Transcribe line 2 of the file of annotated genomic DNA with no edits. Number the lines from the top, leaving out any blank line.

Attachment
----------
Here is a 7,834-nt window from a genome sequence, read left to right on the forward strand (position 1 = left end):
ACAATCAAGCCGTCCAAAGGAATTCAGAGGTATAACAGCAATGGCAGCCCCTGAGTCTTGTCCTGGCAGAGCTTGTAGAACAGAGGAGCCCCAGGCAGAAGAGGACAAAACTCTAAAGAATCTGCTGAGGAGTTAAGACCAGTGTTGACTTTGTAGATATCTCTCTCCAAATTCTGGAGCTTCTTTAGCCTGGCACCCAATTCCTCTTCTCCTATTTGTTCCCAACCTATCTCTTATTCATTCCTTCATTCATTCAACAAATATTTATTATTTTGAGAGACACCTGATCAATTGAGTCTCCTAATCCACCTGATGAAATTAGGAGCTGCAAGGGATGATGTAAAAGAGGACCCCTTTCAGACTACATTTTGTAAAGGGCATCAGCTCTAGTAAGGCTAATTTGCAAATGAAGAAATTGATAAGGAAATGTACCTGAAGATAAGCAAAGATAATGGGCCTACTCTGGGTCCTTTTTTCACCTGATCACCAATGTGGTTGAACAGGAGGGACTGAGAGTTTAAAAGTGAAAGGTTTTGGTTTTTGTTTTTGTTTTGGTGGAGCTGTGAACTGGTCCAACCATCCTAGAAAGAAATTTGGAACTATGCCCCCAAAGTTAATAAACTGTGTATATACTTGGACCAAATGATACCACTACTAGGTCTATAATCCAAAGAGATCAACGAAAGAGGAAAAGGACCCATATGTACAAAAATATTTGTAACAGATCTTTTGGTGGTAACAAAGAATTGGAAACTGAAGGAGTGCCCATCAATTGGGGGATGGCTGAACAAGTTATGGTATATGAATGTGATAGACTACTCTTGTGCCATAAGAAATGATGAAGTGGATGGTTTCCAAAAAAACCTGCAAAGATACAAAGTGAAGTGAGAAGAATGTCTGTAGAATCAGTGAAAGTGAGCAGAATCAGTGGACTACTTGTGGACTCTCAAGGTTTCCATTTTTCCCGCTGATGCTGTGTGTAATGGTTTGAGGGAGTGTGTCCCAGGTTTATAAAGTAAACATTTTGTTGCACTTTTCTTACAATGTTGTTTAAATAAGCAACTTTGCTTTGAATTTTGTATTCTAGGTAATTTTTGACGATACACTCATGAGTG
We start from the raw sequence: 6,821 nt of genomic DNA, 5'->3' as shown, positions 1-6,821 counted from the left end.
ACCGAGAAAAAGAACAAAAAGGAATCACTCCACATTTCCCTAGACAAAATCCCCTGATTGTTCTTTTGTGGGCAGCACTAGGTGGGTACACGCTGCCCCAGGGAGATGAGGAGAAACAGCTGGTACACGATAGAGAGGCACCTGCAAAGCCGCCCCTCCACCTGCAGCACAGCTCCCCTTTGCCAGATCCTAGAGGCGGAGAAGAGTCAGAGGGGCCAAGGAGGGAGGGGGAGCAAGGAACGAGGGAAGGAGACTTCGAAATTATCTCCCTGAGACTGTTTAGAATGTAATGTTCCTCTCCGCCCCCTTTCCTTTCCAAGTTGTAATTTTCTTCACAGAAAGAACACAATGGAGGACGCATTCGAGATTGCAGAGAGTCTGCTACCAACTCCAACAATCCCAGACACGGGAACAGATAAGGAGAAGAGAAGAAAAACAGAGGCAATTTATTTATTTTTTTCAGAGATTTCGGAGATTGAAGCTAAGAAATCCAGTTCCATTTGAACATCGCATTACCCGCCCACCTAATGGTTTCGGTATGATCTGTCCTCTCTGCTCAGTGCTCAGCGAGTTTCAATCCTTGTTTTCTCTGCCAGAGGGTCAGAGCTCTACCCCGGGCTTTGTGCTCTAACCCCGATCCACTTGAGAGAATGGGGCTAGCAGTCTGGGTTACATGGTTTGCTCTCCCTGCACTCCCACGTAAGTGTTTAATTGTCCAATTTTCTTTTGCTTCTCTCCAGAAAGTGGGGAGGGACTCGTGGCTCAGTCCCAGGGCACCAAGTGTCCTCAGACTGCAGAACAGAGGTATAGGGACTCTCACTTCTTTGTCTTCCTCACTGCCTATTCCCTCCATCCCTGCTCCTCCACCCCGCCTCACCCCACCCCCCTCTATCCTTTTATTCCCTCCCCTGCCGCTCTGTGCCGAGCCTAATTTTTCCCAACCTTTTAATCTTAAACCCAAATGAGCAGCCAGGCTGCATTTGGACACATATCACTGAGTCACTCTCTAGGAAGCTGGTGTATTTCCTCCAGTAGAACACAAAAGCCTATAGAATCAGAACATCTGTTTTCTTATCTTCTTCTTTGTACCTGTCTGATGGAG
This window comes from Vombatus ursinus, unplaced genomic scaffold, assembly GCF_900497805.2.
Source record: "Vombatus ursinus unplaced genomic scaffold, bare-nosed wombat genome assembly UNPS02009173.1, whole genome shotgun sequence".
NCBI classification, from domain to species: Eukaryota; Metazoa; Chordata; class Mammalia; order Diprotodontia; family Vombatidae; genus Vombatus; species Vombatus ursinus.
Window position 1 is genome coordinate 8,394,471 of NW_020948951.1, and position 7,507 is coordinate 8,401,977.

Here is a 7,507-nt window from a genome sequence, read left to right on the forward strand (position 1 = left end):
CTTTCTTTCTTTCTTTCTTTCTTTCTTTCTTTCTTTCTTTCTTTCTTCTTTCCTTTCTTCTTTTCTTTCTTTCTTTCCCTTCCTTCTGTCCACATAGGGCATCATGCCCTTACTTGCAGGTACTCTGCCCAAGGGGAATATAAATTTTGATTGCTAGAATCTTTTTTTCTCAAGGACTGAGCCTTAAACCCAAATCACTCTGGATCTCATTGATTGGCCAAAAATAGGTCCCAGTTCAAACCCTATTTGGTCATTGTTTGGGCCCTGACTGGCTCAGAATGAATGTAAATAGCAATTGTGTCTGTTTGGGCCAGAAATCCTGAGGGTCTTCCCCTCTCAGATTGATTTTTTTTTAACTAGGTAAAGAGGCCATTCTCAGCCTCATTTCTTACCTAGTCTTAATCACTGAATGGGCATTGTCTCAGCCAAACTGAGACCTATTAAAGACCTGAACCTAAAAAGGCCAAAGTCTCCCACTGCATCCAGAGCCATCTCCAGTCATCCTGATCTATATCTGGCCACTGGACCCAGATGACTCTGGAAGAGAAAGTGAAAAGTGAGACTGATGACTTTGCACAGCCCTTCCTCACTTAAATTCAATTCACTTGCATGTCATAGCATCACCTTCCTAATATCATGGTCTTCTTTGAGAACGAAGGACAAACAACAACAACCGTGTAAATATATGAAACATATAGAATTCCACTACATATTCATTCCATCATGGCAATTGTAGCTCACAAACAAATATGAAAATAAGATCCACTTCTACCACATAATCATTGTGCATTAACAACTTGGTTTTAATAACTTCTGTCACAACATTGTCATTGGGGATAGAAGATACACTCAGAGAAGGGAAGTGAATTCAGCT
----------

ACAATCAAGCCGTCCAAAGGAATTCAGAGGTATAACAGCAATGGCAGCCCCTGAGTCTTGTCCTGGCAGAGCTTGTAGAACAGAGGAGCCCCAGGCAGAAGAGGACAAAACTCTAAAGAATCTGCTGAGGAGTTAAGACCAGTGTTGACTTTGTAGATATCTCTCTCCAAATTCTGGAGCTTCTTTAGCCTGGCACCCAATTCCTCTTCTCCTATTTGTTCCCAACCTATCTCTTATTCATTCCTTCATTCATTCAACAAATATTTATTATTTTGAGAGACACCTGATCAATTGAGTCTCCTAATCCACCTGATGAAATTAGGAGCTGCAAGGGATGATGTAAAAGAGGACCCCTTTCAGACTACATTTTGTAAAGGGCATCAGCTCTAGTAAGGCTAATTTGCAAATGAAGAAATTGATAAGGAAATGTACCTGAAGATAAGCAAAGATAATGGGCCTACTCTGGGTCCTTTTTTCACCTGATCACCAATGTGGTTGAACAGGAGGGACTGAGAGTTTAAAAGTGAAAGGTTTTGGTTTTTGTTTTTGTTTTGGTGGAGCTGTGAACTGGTCCAACCATCCTAGAAAGAAATTTGGAACTATGCCCCCAAAGTTAATAAACTGTGTATATACTTGGACCAAATGATACCACTACTAGGTCTATAATCCAAAGAGATCAACGAAAGAGGAAAAGGACCCATATGTACAAAAATATTTGTAACAGATCTTTTGGTGGTAACAAAGAATTGGAAACTGAAGGAGTGCCCATCAATTGGGGGATGGCTGAACAAGTTATGGTATATGAATGTGATAGACTACTCTTGTGCCATAAGAAATGATGAAGTGGATGGTTTCCAAAAAAACCTGCAAAGATACAAAGTGAAGTGAGAAGAATGTCTGTAGAATCAGTGAAAGTGAGCAGAATCAGTGGACTACTTGTGGACTCTCAAGGTTTCCATTTTTCCCGCTGATGCTGTGTGTAATGGTTTGAGGGAGTGTGTCCCAGGTTTATAAAGTAAACATTTTGTTGCACTTTTCTTACAATGTTGTTTAAATAAGCAACTTTGCTTTGAATTTTGTATTCTAGGTAATTTTTGACGATACACTCATGAGTG